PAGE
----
As for dessert, you should try Turkish delight, a sweet confection made from sugar, cornstarch, and flavorings such as rosewater or pistachio.
And to drink, the Cappadocia region is known for its wine, which is made from local grape varieties such as Öküzgözü and Boğazkere. Some wineries in the area offer tastings and tours.
Also, typical drinks are Apple tea, a tea made from dried apple pieces and is typically served hot, and Turkish coffee, a strong, thick coffee served in small cups, typically with a cube of sugar on the side.
To finish, a very popular drink is Ayran, a refreshing drink made from yogurt, water, and salt. It is often served with meals to help cool the palate.
Festivals of Kaymakli
Kaymakli is located in the Cappadocia region of Turkey, which is home to a number of festivals and ceremonies throughout the year. Here are some of the most notable events that take place in the region:
- International Cappadocia Dance Festival: Held every July, this festival brings together dancers from around the world to perform and share their cultural traditions.
- Nevşehir Culture and Art Festival: This annual event, held in August, features music, dance, and other cultural performances, as well as food and crafts from the region.
- Hıdırellez Festival: Celebrated in May, this festival marks the arrival of spring and includes traditional rituals such as jumping over fires and wishing for good fortune.
- Camel Wrestling Festival: Held in nearby Selçuk, this event takes place in January and February and involves male camels wrestling each other to establish dominance.
- Grape Harvest Festival: Celebrated in September, this festival marks the start of the grape harvest season and includes traditional music, dance, and wine tasting.
- Whirling Dervishes Ceremony: This traditional Sufi ceremony, which involves spinning in a trance-like state, can be seen at various locations throughout Cappadocia.
The History of Kaymakli
Kaymakli has a rich and complex history spanning thousands of years.
The Cappadocia region was inhabited by various civilizations over the centuries, including the Hittites, Persians, and Romans. During this period, the area was known for its fertile land, trade routes, and strategic location.
Cappadocia became an important center of early Christianity, with numerous monasteries, churches, and other religious sites being established in the region. The underground cities of Kaymakli and Derinkuyu were built during this period as a way for Christians to protect themselves from persecution.
In the 11th and 12th centuries, the Seljuk Turks conquered much of Anatolia, including Cappadocia. The region became an important center of Islamic culture, with numerous mosques, madrasas, and other Islamic buildings being constructed.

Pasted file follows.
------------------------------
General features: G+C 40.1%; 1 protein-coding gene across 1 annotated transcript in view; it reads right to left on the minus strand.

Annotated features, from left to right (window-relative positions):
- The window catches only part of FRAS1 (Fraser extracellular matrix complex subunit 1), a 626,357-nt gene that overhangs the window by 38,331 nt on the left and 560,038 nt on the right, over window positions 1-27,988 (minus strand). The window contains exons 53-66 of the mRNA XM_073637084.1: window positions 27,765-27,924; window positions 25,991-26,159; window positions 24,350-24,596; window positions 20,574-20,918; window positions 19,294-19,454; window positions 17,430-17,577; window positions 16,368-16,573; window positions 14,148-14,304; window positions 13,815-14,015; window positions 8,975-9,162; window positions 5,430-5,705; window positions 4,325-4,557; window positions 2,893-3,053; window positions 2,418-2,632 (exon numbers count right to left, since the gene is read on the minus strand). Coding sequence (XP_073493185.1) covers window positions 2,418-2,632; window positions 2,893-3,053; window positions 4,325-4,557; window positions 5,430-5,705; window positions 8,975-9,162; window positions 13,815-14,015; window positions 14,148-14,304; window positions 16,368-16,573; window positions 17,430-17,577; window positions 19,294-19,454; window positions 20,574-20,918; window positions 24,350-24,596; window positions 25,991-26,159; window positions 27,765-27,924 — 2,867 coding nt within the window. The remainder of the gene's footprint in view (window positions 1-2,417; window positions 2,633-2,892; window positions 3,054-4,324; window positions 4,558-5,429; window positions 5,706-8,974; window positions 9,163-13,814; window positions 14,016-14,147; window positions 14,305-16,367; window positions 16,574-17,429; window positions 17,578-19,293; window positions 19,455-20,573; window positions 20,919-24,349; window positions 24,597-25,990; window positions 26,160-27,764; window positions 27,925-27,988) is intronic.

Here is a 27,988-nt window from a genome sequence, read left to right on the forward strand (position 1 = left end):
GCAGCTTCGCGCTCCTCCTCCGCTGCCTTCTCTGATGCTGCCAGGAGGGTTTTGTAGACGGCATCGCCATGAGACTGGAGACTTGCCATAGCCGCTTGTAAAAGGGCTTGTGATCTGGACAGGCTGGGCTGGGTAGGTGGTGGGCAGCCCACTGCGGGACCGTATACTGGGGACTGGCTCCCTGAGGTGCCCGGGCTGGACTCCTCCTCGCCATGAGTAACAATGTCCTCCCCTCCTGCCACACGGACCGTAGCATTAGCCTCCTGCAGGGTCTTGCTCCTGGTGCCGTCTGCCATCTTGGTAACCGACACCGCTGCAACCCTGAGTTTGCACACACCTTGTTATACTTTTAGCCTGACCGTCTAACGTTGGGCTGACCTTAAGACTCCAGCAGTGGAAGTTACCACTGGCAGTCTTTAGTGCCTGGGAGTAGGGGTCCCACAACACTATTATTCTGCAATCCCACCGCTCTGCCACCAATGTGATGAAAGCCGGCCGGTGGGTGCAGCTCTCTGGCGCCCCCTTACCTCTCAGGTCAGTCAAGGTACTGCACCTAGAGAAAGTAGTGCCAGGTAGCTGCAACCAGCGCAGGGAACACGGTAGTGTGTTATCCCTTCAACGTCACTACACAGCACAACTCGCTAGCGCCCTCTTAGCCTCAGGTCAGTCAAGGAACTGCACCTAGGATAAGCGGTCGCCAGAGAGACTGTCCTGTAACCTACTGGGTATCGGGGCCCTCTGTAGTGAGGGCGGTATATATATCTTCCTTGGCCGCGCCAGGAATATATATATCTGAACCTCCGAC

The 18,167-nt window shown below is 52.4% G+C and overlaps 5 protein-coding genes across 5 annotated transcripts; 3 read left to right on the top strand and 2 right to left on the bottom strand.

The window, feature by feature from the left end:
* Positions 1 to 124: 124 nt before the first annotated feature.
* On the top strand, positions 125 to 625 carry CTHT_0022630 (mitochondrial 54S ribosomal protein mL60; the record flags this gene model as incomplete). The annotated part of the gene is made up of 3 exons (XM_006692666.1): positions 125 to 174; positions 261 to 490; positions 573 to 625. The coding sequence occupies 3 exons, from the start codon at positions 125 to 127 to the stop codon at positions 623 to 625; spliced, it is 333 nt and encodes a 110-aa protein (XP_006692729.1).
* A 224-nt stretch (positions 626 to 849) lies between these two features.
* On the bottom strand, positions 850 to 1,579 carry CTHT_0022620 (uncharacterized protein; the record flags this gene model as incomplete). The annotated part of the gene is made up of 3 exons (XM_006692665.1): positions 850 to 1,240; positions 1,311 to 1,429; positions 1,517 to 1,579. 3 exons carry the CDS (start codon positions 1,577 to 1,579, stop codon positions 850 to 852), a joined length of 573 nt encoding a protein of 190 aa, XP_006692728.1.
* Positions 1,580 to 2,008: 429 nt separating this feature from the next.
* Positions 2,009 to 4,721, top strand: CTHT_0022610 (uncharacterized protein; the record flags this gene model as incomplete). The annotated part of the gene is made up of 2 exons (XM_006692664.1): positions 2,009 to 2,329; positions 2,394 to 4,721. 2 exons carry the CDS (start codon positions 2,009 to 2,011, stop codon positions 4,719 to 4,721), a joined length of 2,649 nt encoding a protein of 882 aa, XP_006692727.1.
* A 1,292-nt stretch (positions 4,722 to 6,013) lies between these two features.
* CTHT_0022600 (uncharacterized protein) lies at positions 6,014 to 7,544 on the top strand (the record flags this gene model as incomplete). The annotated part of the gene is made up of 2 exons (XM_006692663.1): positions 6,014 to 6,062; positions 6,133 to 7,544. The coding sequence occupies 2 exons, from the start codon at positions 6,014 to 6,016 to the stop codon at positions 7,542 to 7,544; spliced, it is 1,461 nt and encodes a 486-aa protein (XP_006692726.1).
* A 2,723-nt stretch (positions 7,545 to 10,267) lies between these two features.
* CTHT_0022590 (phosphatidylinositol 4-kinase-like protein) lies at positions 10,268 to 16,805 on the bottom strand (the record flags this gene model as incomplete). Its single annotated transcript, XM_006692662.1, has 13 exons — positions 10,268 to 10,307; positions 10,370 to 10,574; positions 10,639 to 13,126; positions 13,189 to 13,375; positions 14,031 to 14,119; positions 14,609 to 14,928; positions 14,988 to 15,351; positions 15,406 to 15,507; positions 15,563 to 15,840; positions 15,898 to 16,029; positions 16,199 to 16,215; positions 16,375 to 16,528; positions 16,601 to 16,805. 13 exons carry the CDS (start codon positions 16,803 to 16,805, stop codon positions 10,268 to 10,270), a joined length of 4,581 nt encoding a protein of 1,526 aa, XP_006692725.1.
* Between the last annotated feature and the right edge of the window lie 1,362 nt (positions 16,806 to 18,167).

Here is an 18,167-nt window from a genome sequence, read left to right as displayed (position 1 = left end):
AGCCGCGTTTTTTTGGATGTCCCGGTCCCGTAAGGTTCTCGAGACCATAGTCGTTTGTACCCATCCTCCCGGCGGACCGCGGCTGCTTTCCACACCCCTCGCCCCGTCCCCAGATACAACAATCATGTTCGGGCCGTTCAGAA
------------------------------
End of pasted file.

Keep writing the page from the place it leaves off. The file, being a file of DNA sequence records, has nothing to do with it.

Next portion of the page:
The Ottoman Empire ruled over much of Turkey, including Cappadocia, from the late 13th century until the early 20th century. During this time, the region continued to be an important center of trade and culture, with numerous caravanserais (inns for travelers) being built along the trade routes.
Following the collapse of the Ottoman Empire, Cappadocia became part of the newly established Republic of Turkey in 1923. In the decades that followed, the region underwent significant economic and social changes, with new industries such as tourism emerging alongside traditional agricultural practices.
Today, Kaymakli and the wider Cappadocia region are known for their rich history, cultural heritage, and natural beauty, attracting visitors from around the world who come to explore the region’s ancient underground cities, churches, and other historic sites.
What to See and Do in Kaymakli
Kaymakli is a wonderful destination for the most adventurous travelers who want to explore this fantastic underground city.
Are you looking to marvel at the most incredible underground city? Do you want to know about a fascinating history? Do you want to taste exquisite cuisine?
If your answer is "yes", in Greca we have several proposals for tourist packages to Kaymakli, which you can modify and adapt according to your needs and times.
There are travel packages for all tastes. Choose your own adventure according to your needs!
01How much does it cost to eat in Kaymakli?
A typical meal in a local restaurant can cost around 30-50 Turkish Lira (approximately 3.5-6 USD) per person, which usually includes a main course, side dishes, and a drink.
02Which month is cheapest to travel to Kaymakli?
The cheapest month to visit Kaymakli and the wider Cappadocia region is typically during the low season, which is in the winter months of December to February, however some attractions may be closed.
03What is the best time to visit the Kaymakli?
The best time to visit Kaymakli and the wider Cappadocia region is during the spring (April to June) or autumn (September to November) when the weather is mild and pleasant.